In this episode of Oven-Ready HR, Chris Taylor talks to organisational culture and employee wellbeing expert Professor Sir Cary Cooper about hybrid working and how the ‘great resignation’ has a lot to do with poor leadership.
Professor Sir Cary Cooper CBE is the 50th anniversary professor of organisational psychology at Manchester Business School. He is a founding president of the British Academy of Management, immediate past president of the CIPD, and chair of the National Forum for Health and Wellbeing at Work.
I don’t like my boss [04:17]
Professor Cooper remarks that a significant driver of the so called ‘great resignation’ was in part employees’ dissatisfaction with their boss. He thinks this has led some in HR to think about whether they have managers with the right skills in place.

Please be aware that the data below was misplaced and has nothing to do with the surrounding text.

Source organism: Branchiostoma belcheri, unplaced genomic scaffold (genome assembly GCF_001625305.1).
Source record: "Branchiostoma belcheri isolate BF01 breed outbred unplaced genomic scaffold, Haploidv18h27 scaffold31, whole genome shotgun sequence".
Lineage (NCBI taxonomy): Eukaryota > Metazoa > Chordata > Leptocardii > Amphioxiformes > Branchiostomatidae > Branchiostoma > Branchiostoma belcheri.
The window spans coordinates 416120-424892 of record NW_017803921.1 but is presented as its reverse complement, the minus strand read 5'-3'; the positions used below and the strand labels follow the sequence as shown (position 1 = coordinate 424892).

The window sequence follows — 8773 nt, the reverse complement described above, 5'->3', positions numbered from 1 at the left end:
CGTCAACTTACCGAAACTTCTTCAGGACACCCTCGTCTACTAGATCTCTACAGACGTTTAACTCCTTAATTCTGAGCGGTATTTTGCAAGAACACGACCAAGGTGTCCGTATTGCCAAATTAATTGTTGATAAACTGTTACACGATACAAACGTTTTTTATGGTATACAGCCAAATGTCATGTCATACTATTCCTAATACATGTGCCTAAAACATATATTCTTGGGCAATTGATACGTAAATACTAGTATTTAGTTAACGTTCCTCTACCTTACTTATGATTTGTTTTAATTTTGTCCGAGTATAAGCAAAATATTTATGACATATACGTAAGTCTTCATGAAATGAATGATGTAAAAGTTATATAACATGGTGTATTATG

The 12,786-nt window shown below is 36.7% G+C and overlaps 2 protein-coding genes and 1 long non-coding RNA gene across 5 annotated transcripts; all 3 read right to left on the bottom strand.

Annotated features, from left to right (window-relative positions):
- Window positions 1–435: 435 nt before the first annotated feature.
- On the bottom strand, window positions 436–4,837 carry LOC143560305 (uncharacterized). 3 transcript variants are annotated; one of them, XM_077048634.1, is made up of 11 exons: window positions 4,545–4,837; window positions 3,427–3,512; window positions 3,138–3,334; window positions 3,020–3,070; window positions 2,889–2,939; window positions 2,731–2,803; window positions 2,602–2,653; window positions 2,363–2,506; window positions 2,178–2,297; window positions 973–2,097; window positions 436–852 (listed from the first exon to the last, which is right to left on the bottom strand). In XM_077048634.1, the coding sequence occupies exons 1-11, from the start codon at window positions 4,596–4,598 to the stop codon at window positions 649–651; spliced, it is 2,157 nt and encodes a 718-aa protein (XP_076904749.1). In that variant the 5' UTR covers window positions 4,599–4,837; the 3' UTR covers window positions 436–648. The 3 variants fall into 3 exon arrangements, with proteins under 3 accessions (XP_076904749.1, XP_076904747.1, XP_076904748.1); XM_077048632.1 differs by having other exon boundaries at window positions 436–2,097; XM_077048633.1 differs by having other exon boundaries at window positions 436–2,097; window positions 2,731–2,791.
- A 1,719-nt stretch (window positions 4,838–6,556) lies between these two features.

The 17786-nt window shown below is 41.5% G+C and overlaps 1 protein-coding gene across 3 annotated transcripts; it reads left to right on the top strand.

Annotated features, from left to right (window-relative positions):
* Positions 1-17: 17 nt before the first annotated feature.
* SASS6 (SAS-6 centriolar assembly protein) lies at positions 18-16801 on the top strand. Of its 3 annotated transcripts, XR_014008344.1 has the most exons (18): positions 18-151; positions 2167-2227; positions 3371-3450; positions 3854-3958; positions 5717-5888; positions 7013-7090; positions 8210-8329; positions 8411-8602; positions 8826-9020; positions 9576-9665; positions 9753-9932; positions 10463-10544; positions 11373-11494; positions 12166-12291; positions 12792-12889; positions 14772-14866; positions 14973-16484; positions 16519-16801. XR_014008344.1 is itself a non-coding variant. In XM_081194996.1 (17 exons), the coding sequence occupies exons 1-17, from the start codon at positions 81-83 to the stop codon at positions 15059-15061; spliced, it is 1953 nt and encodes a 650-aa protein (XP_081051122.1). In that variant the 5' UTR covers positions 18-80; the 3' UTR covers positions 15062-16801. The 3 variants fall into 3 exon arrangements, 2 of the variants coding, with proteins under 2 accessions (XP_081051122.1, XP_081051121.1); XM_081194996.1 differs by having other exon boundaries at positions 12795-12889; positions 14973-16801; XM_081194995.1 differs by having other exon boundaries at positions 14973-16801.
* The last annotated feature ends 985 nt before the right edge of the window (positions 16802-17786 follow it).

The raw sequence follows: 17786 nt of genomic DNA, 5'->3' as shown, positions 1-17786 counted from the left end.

Hybrid working another way [9:20]
What is HR’s obsession with numbers of days at home or spent in the office? Prof Cooper takes us back to the psychological contract and tells us to look at hybrid in a different way.
Employee wellbeing is not about bean bags [15:33]
Bean bags, sushi and ping pong is not employee wellbeing. Prof Cooper highlights how every NHS trust now has a non-executive director responsible for health and wellbeing.
Why don’t business schools teach soft skills? [26:26]
Business schools concentrate far too much on teaching technical skills and key theories in HR, marketing and accountancy, but in the main ignore more experiential learning that encourages individuals to understand their own personalities and the effect they have on others.
Recruiting on the wrong skills [29:04]
Attending a top business school isn’t a guarantee an individual is going to be any good at managing others. Organisations need to look beyond technical skills and assess an individual’s interpersonal or soft skills.